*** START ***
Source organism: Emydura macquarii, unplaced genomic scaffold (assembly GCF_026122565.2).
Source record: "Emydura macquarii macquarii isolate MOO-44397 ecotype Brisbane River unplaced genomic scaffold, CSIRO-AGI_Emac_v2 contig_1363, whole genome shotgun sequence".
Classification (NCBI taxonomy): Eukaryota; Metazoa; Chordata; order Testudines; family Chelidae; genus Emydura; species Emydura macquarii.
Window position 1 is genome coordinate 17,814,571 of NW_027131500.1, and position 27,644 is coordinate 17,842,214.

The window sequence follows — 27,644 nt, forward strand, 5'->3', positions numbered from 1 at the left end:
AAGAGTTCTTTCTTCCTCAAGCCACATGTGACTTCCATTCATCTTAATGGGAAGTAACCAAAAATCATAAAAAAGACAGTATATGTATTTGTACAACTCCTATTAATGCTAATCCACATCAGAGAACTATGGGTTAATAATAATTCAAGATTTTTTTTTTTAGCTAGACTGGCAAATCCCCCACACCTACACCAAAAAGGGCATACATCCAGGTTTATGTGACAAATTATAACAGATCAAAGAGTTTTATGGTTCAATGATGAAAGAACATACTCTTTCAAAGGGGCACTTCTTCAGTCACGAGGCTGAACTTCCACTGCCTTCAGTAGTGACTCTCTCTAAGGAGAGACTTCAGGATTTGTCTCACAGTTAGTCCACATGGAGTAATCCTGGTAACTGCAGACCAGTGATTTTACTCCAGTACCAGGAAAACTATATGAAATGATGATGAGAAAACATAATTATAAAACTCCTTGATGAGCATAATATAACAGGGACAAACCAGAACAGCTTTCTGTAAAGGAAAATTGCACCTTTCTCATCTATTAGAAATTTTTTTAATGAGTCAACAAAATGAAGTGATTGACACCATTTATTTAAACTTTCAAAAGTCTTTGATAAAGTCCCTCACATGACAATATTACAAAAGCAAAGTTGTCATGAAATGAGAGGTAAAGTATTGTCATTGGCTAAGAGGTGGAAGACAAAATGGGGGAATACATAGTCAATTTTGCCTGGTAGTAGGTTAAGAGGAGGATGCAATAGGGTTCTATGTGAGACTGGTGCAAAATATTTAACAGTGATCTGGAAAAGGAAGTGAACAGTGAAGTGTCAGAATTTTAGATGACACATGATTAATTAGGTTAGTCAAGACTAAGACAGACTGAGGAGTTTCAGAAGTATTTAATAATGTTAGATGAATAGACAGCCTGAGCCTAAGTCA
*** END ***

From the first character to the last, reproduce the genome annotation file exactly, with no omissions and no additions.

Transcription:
Source organism: Emydura macquarii, unplaced genomic scaffold (assembly GCF_026122565.2).
Source record: "Emydura macquarii macquarii isolate MOO-44397 ecotype Brisbane River unplaced genomic scaffold, CSIRO-AGI_Emac_v2 contig_1363, whole genome shotgun sequence".
Classification (NCBI taxonomy): Eukaryota; Metazoa; Chordata; order Testudines; family Chelidae; genus Emydura; species Emydura macquarii.
Window position 1 is genome coordinate 17,814,571 of NW_027131500.1, and position 27,644 is coordinate 17,842,214.

The window sequence follows — 27,644 nt, forward strand, 5'->3', positions numbered from 1 at the left end:
AAGAGTTCTTTCTTCCTCAAGCCACATGTGACTTCCATTCATCTTAATGGGAAGTAACCAAAAATCATAAAAAAGACAGTATATGTATTTGTACAACTCCTATTAATGCTAATCCACATCAGAGAACTATGGGTTAATAATAATTCAAGATTTTTTTTTTTAGCTAGACTGGCAAATCCCCCACACCTACACCAAAAAGGGCATACATCCAGGTTTATGTGACAAATTATAACAGATCAAAGAGTTTTATGGTTCAATGATGAAAGAACATACTCTTTCAAAGGGGCACTTCTTCAGTCACGAGGCTGAACTTCCACTGCCTTCAGTAGTGACTCTCTCTAAGGAGAGACTTCAGGATTTGTCTCACAGTTAGTCCACATGGAGTAATCCTGGTAACTGCAGACCAGTGATTTTACTCCAGTACCAGGAAAACTATATGAAATGATGATGAGAAAACATAATTATAAAACTCCTTGATGAGCATAATATAACAGGGACAAACCAGAACAGCTTTCTGTAAAGGAAAATTGCACCTTTCTCATCTATTAGAAATTTTTTTAATGAGTCAACAAAATGAAGTGATTGACACCATTTATTTAAACTTTCAAAAGTCTTTGATAAAGTCCCTCACATGACAATATTACAAAAGCAAAGTTGTCATGAAATGAGAGGTAAAGTATTGTCATTGGCTAAGAGGTGGAAGACAAAATGGGGGAATACATAGTCAATTTTGCCTGGTAGTAGGTTAAGAGGAGGATGCAATAGGGTTCTATGTGAGACTGGTGCAAAATATTTAACAGTGATCTGGAAAAGGAAGTGAACAGTGAAGTGTCAGAATTTTAGATGACACATGATTAATTAGGTTAGTCAAGACTAAGACAGACTGAGGAGTTTCAGAAGTATTTAATAATGTTAGATGAATAGACAGCCTGAGCCTAAGTCA